LOVE: Chilis that are made with lean ground beef are a wonderful choice or beans, or legumes, kidney beans, black beans, even chickpeas are a good mixture of a complex carbohydrate, a fibrous carbohydrate, and a vegetarian protein source.
GUPTA: Another tip, combine a salad with that soup and you'll check off just about every one of your nutritional needs.
GUPTA: And now a grueling routine, hundreds of stops, lots of heavy lifting. Ahead, how yoga is helping some delivery drivers prevent injuries on the job.
And up next, a viewer wants to know if a certain cleanse has any benefits. My answer in "Ask the Doctor." Stay with us.
GUPTA: And we are back with HOUSE CALL. It's time for my favorite segment of the show, "Ask the Doctor." Before the break, I mentioned this question. Alicia in Starkville, Mississippi wants to know does a colon flush have any benefits?
Well, Alicia, the best answer here is that there are no proven health benefits. A colon flush or a colon cleanse, as it's called, is useful ahead of a colon exam, for example, but a lot of people try to cleanse or clean out toxins as well. And that's not really necessary.
Here's the thing. Your colon is going to do this for you all on its own. Also, keep this in mind. Some of these cleansers can throw off your body's electrolyte balance which can make you dehydrated. So, be careful and enough said.
All right, another question, Richard in the Bronx asks this. "What does it mean to be reactive to Hepatitis A and non-reactive to Hepatitis B and C?"
Well, thanks, Richard. The simplest way to explain this. Hepatitis simply means an inflammation of the liver, and is most often caused by one of these three viruses labeled A, B and C. Reactive to Hepatitis A means you are protected against Hepatitis A. You've either had the virus at some point in the past and recovered, or you've been vaccinated against the virus and now have immunity.
Non-reactive to Hepatitis B and C generally means your body's immune system hasn't produced antibodies against those viruses most likely because you haven't been exposed to them. You might ask your doctor about getting vaccinated against Hepatitis B. After the vaccination, you would test reactive because your body will have produced those antibodies. And you'd be immune from the virus and protected for a long time, on average more than 20 years. In case you're curious, there is not a vaccine for Hepatitis C, and the treatment for that is often limited. Hope that helps.
Now from lifting heavy boxes to posing and stretching on a mat, not your average yoga students. They're UPS drivers. I'll tell you what they're up to. Stay with us.
GUPTA: We're back with HOUSE CALL. UPS drivers running packages to doors, lifting, loading, climbing. Now delivery giant UPS is packing up its drivers and shipping them off to yoga class all in the name of safety.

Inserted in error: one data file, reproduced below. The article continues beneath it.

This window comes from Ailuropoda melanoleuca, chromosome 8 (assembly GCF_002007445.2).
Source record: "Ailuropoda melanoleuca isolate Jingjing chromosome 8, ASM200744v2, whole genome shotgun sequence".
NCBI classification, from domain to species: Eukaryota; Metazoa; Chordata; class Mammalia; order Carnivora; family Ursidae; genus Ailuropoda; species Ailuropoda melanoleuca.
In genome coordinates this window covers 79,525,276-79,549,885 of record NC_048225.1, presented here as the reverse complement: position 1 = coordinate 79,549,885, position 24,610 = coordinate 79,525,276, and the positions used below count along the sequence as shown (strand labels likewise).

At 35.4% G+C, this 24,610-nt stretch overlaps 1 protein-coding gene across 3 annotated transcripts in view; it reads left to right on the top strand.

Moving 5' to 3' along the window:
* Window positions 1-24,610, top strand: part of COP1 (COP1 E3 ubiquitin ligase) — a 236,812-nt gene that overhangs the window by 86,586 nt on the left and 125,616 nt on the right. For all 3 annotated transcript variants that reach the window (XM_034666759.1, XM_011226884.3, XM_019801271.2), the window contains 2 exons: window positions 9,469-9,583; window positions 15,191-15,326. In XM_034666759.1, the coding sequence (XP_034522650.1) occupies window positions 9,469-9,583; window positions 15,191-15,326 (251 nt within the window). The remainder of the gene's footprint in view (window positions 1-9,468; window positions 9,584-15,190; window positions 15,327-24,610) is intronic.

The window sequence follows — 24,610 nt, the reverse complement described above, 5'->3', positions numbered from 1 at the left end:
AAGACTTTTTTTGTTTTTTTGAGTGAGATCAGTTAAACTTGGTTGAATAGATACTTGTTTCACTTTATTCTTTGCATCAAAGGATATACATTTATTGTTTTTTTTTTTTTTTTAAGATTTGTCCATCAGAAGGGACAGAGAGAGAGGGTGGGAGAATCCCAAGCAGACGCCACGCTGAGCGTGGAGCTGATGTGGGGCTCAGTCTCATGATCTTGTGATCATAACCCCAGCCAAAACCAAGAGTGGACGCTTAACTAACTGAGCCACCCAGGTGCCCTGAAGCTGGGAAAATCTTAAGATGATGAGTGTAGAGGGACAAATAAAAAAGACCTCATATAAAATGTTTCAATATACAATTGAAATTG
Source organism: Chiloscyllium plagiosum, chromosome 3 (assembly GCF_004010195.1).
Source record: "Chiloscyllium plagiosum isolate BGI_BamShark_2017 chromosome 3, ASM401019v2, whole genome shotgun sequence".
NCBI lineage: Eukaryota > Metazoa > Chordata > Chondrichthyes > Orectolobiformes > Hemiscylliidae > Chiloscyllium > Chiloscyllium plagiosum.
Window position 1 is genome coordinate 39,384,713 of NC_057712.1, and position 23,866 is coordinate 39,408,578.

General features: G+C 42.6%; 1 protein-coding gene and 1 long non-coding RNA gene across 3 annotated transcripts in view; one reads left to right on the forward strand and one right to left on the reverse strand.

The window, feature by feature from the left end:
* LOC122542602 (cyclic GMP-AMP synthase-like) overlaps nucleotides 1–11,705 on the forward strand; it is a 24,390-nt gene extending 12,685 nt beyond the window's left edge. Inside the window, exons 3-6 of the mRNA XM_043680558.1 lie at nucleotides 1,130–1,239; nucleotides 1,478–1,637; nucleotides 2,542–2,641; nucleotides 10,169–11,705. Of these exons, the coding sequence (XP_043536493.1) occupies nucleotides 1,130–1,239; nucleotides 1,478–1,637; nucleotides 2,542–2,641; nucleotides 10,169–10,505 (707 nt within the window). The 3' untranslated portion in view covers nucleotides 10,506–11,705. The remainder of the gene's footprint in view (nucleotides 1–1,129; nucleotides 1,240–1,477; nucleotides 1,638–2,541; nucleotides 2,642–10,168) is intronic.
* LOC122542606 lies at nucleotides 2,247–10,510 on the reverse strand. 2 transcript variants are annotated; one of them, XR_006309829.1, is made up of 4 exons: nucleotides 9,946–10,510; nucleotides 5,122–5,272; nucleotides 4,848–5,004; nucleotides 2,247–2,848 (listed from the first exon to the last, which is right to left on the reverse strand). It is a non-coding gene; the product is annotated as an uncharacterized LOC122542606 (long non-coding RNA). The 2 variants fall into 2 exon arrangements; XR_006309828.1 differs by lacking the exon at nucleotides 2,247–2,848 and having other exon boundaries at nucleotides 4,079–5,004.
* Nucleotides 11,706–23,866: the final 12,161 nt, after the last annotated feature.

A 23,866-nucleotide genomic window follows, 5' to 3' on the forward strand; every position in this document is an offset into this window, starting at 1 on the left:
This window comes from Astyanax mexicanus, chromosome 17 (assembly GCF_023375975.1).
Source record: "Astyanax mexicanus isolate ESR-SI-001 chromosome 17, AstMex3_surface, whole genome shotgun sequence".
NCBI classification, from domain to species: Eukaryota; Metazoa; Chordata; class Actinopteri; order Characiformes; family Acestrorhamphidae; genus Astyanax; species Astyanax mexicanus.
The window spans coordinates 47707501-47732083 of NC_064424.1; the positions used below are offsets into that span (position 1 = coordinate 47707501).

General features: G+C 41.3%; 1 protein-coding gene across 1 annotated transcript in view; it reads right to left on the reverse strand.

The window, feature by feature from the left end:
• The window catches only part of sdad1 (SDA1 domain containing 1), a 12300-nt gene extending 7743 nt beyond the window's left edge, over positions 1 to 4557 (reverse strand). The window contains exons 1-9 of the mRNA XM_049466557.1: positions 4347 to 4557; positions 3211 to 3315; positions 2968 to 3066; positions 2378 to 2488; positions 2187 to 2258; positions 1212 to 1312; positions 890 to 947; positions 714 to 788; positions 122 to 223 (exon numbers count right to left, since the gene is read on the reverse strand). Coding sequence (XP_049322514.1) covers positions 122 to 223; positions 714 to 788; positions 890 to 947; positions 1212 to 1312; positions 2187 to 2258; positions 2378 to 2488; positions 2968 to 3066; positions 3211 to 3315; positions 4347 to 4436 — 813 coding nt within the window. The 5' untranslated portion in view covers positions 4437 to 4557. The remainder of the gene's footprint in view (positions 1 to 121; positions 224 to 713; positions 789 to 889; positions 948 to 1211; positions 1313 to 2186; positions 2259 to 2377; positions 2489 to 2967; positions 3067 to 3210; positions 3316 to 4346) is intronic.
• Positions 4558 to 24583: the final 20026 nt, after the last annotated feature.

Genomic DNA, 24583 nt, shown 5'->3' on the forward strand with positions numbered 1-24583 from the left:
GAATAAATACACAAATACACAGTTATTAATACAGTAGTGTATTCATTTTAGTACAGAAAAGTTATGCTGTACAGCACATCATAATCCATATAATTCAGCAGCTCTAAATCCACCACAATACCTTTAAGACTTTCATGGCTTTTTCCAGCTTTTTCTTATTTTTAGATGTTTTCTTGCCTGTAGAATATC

GUPTA (voice-over): It's 7:00 a.m. at Zenergy Yoga Studio in California's wine country, but inside you're not going to find your typical yoga students.
SCOTT STEPHENSON : It really balances my life a little bit better. My body's balanced more, it centers myself a lot.
GUPTA: This class is full of UPS drivers. For Scott Stevenson and many of his fellow drivers, staying fit is part of the job. He climbs up these steps about 400 times a day, making more than 150 deliveries. So the thought of doing more exercise, especially in a yoga studio, never even crossed his mind.
STEPHENSON: Last year was the first time I've ever done it. And I've been doing it twice a week for over a year now.
GUPTA: This twice-weekly pilgrimage of UPS drivers from Napa Valley to the yoga studio started more than a year ago when health and safety manager Mike Yates grew concerned over the number of on-the-job injuries.
MIKE YATES, UPS HEALTH & SAFETY MGR.: Being a UPS driver it's a physical job. You have to keep yourself in, you know, top physical condition in order to perform the job safely day in and day out.
GUPTA: So he began introducing the drivers to things like yoga, nutrition classes, stretching, walking. The results have been spectacular.
YATES: It affected us so positively. It was amazing. And we have a little tag phrase we use where it's safe by choice, not by chance. It's all the little decisions that I watch people make that make a change.
GUPTA: For Scott, picking up yoga has helped him find more balance in his life, given him more energy, helped him quit smoking.
STEPHENSON: It's probably one of the best things I've ever done.
GUPTA: And he says it sure beats going to a gym.
STEPHENSON: You know, I lift boxes all day. The last thing I want to do is go lift weights.
GUPTA: All right, keep it up, guys.
There's more favorite music again. Listen to your own favorite music as well this weekend. As we told you, it might just be good for your heart. If you missed any part of today's show, be sure to check out my podcast on CNN.com/podcast. And make sure to tune in next weekend. We're bringing you stories of people making a difference. From Alzheimer's to children's health, tune in and be inspired. I was.
Remember, this is the place for the answers to all of your medical questions. Thanks for watching. I'm Dr. Sanjay Gupta. More news on CNN starts right now.